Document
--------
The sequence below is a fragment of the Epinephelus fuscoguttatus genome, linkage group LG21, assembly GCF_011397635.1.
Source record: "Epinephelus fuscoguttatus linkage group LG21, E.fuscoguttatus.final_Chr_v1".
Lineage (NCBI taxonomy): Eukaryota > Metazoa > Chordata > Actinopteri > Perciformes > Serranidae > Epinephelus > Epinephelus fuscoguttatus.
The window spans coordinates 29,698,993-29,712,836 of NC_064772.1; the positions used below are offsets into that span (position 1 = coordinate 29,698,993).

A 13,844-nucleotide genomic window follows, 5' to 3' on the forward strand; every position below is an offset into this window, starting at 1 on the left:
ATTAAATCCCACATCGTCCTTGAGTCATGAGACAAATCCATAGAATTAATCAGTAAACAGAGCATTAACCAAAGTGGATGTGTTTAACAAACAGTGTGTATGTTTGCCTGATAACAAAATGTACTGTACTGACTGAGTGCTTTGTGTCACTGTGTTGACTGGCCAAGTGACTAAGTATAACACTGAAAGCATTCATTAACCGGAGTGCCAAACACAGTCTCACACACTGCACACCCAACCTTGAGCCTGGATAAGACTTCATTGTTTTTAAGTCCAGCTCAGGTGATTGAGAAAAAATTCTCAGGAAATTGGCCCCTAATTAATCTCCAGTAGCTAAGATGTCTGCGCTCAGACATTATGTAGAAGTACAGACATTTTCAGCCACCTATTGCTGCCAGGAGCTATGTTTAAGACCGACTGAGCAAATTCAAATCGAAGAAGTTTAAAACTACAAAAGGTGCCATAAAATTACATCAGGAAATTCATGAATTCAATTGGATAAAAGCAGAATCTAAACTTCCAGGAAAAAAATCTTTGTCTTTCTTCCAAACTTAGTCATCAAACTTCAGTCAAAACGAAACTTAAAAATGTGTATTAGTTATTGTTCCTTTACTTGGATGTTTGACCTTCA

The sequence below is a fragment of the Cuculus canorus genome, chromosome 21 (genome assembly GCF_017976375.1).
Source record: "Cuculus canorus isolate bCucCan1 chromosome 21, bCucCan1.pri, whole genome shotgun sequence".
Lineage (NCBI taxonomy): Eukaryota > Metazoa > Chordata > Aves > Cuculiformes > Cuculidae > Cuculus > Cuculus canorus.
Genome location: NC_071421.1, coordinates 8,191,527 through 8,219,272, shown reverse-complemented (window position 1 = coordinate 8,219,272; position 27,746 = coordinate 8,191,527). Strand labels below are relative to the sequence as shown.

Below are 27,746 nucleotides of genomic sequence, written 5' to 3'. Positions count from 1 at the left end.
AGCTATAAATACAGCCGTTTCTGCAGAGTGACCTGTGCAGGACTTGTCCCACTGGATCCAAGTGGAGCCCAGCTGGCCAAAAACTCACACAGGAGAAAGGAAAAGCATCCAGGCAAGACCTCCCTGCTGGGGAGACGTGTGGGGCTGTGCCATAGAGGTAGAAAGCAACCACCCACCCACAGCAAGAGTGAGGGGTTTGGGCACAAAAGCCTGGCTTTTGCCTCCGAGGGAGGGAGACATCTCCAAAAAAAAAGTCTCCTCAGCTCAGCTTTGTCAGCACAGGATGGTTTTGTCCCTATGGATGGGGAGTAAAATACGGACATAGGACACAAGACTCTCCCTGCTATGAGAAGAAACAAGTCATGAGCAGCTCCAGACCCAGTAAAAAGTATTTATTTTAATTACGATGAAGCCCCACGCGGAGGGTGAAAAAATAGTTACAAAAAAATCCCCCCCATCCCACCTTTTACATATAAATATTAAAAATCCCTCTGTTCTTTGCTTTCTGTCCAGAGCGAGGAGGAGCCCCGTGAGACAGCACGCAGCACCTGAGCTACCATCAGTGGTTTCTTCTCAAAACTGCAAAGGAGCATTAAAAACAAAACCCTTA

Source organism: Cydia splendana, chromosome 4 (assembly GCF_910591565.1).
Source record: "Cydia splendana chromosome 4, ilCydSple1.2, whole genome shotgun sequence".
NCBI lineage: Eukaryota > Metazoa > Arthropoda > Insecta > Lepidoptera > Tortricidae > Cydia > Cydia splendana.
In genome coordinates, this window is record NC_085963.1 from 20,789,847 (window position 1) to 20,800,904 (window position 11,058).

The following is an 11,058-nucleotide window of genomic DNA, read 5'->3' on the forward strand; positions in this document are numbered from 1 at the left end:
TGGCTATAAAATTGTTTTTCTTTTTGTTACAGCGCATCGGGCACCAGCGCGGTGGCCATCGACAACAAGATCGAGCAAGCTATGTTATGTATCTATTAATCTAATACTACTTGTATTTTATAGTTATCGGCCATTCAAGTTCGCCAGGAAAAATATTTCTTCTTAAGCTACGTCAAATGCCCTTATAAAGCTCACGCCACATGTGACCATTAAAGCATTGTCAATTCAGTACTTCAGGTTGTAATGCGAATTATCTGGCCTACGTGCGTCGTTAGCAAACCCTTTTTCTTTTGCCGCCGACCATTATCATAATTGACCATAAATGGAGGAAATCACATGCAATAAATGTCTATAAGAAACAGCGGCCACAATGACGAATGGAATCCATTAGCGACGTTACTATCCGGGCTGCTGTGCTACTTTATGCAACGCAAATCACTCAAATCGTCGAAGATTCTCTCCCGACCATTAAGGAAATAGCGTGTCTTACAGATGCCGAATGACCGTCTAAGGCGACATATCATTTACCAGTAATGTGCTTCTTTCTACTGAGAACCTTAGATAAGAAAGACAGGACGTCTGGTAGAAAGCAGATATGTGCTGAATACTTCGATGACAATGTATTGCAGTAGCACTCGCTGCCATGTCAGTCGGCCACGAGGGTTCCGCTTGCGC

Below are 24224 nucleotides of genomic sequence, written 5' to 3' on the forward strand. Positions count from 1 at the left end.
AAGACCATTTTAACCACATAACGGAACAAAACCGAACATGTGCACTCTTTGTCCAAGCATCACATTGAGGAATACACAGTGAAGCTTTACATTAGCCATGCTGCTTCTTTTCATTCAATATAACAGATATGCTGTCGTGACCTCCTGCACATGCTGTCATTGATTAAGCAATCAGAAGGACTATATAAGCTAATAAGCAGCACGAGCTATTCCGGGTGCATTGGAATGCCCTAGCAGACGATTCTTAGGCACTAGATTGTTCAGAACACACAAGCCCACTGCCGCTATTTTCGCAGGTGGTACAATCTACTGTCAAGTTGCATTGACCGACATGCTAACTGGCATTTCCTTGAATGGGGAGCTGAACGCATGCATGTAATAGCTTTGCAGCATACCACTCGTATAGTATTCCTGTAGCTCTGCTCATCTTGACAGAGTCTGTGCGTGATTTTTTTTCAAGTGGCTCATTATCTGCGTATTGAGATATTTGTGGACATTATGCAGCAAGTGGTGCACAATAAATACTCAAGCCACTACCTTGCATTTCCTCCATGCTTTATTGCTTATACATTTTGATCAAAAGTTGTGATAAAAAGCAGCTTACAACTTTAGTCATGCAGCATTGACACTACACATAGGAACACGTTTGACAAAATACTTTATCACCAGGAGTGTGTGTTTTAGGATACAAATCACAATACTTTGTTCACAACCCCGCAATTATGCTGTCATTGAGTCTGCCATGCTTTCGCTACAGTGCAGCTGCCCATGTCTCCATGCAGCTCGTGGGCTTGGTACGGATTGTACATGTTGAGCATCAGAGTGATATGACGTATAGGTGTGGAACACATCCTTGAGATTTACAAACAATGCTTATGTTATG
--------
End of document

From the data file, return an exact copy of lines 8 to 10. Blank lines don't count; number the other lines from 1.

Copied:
Source record: "Cuculus canorus isolate bCucCan1 chromosome 21, bCucCan1.pri, whole genome shotgun sequence".
Lineage (NCBI taxonomy): Eukaryota > Metazoa > Chordata > Aves > Cuculiformes > Cuculidae > Cuculus > Cuculus canorus.
Genome location: NC_071421.1, coordinates 8,191,527 through 8,219,272, shown reverse-complemented (window position 1 = coordinate 8,219,272; position 27,746 = coordinate 8,191,527). Strand labels below are relative to the sequence as shown.